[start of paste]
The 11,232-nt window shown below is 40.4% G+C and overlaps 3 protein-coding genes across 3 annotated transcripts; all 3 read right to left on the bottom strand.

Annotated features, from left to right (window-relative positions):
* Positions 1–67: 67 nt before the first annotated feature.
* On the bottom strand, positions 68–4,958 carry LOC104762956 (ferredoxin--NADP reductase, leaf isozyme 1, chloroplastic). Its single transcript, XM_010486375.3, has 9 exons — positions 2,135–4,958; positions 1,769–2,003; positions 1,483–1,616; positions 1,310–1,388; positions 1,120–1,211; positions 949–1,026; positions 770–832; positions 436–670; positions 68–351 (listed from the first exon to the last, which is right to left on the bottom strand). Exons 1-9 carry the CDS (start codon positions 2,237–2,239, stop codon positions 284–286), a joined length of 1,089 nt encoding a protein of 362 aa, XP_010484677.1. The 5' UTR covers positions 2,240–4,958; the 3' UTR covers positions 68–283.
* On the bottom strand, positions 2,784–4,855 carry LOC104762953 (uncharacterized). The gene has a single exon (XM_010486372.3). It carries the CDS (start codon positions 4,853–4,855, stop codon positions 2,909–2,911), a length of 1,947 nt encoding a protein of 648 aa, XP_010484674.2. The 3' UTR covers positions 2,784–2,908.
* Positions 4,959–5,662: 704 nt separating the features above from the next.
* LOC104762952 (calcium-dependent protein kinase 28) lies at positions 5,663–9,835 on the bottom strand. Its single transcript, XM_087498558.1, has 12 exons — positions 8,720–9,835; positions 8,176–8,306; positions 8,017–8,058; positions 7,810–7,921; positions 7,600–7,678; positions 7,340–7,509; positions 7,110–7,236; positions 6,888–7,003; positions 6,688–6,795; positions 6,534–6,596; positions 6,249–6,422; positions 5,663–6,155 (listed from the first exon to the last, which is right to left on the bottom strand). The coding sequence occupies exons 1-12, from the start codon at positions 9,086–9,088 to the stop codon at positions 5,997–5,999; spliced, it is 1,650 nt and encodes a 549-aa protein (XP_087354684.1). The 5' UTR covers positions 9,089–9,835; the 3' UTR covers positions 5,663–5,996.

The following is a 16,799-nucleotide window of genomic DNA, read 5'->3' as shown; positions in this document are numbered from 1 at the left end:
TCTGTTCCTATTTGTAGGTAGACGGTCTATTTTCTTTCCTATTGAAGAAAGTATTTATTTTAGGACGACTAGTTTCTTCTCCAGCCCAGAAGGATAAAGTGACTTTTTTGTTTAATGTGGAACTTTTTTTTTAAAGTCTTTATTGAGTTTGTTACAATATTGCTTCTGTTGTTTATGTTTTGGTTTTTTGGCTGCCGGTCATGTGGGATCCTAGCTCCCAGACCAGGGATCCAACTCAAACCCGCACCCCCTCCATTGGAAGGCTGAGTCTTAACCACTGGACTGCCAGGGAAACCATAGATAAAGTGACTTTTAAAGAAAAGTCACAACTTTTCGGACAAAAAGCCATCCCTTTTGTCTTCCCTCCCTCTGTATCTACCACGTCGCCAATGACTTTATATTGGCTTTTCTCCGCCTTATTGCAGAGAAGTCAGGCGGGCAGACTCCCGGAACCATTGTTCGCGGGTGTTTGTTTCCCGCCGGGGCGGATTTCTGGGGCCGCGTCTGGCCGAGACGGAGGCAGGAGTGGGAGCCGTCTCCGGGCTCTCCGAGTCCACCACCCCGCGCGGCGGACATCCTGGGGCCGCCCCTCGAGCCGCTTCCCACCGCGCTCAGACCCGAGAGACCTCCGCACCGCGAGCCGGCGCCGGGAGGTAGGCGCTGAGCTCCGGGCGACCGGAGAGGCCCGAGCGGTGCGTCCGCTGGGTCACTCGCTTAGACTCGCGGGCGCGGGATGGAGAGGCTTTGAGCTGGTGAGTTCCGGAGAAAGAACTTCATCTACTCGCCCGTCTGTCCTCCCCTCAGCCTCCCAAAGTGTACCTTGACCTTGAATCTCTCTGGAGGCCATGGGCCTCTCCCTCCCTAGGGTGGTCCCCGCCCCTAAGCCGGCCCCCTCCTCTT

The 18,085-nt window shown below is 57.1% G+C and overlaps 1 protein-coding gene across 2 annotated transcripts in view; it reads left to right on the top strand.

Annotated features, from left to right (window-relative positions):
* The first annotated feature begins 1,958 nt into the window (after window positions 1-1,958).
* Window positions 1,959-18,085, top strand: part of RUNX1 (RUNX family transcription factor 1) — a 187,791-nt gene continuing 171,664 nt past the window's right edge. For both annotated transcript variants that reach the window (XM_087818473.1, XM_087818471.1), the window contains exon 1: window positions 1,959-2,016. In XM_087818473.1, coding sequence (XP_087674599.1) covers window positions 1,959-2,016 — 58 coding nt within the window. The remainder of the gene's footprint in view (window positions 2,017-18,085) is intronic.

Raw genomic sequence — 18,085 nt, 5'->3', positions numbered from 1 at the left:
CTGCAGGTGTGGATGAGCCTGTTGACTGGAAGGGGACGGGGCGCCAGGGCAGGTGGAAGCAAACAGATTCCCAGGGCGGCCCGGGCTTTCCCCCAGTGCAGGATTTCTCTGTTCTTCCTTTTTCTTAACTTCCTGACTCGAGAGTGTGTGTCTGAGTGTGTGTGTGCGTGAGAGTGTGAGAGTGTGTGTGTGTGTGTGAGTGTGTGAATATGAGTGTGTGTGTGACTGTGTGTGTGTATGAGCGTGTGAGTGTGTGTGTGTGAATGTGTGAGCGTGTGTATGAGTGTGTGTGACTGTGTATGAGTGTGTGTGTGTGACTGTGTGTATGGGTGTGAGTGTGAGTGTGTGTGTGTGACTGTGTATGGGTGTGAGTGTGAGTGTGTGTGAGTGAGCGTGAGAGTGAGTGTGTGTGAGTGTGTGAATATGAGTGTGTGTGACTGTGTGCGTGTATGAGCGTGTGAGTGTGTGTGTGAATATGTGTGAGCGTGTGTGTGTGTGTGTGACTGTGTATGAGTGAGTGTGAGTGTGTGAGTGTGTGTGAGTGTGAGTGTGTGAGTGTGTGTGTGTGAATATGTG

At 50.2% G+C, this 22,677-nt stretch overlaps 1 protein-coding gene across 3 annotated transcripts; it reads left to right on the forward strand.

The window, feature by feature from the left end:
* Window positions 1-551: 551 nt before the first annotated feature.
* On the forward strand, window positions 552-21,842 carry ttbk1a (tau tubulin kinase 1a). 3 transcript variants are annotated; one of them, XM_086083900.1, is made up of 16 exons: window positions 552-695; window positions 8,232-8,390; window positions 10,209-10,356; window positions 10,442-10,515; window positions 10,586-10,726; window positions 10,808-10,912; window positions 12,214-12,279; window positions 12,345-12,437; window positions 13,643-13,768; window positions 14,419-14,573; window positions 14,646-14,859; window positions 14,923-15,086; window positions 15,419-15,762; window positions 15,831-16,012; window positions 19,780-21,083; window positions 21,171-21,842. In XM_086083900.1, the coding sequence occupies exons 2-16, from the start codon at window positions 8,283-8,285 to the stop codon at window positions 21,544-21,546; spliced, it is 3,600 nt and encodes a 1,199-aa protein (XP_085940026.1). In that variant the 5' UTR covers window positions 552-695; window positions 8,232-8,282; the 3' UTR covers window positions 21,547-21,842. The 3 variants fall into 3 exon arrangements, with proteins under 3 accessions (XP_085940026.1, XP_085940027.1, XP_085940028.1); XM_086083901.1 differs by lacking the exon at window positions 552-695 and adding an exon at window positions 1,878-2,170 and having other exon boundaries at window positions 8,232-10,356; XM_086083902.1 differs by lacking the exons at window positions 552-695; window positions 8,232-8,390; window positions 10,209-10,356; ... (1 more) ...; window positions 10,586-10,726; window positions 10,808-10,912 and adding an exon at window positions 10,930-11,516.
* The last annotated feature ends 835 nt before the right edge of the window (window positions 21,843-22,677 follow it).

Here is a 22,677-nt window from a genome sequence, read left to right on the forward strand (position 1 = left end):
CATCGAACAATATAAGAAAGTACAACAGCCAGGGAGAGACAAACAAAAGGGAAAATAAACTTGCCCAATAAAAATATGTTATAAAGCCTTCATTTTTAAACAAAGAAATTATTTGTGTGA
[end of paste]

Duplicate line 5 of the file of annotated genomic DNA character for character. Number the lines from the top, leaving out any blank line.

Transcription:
* On the bottom strand, positions 2,784–4,855 carry LOC104762953 (uncharacterized). The gene has a single exon (XM_010486372.3). It carries the CDS (start codon positions 4,853–4,855, stop codon positions 2,909–2,911), a length of 1,947 nt encoding a protein of 648 aa, XP_010484674.2. The 3' UTR covers positions 2,784–2,908.